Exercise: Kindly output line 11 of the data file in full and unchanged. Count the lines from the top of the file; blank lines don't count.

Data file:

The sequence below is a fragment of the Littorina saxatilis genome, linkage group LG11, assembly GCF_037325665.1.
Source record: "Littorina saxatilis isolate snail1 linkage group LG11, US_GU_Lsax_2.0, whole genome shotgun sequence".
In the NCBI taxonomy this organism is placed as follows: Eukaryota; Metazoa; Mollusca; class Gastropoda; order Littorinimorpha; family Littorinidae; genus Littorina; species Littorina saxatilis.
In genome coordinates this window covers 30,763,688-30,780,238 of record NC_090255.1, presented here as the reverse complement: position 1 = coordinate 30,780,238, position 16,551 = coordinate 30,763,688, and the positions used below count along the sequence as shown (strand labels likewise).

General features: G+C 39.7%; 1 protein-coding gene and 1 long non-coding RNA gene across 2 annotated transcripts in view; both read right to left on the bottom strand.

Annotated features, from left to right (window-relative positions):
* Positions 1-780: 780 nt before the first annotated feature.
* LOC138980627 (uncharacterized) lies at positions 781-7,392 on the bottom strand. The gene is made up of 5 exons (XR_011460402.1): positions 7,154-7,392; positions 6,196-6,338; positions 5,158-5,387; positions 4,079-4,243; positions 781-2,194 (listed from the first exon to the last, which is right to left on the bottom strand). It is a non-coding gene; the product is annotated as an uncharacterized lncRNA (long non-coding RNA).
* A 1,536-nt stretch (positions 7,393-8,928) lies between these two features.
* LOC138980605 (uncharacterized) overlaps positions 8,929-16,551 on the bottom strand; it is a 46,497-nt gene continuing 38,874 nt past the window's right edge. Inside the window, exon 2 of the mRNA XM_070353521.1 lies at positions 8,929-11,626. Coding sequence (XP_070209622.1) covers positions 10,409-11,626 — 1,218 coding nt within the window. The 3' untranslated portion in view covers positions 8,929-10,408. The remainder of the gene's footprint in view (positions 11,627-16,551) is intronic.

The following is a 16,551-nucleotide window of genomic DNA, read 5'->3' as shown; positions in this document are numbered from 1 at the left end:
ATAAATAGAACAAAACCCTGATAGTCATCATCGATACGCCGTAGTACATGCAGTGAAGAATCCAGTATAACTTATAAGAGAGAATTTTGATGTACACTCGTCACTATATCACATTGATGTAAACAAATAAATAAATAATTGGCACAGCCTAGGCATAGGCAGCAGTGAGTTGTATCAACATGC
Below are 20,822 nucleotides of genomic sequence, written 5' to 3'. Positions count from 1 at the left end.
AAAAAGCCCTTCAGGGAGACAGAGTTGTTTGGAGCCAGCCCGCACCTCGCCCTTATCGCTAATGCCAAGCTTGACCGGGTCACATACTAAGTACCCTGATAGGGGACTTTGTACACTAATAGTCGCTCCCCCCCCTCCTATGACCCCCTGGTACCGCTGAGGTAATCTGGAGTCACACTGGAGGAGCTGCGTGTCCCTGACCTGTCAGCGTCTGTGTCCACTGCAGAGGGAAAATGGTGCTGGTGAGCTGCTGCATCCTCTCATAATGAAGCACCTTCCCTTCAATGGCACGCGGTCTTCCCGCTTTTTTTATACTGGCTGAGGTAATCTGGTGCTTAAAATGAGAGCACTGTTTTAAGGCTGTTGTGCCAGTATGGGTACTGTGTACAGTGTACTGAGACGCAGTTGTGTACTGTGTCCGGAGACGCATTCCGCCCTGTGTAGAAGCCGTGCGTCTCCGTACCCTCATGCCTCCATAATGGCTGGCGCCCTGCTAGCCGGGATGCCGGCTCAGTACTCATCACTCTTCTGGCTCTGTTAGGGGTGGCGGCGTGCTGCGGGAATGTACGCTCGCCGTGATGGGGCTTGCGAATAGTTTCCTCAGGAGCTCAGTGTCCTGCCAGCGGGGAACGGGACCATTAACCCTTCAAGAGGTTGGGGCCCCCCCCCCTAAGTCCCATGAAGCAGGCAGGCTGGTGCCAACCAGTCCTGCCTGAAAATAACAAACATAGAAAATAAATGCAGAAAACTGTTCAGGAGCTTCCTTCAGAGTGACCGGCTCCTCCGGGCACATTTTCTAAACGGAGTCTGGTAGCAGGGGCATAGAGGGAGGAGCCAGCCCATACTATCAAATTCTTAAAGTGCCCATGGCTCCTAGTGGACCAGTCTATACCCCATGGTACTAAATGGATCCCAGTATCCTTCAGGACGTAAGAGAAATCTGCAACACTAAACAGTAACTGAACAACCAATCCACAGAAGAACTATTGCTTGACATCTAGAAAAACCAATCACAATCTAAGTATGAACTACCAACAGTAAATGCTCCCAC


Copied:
The following is a 16,551-nucleotide window of genomic DNA, read 5'->3' as shown; positions in this document are numbered from 1 at the left end: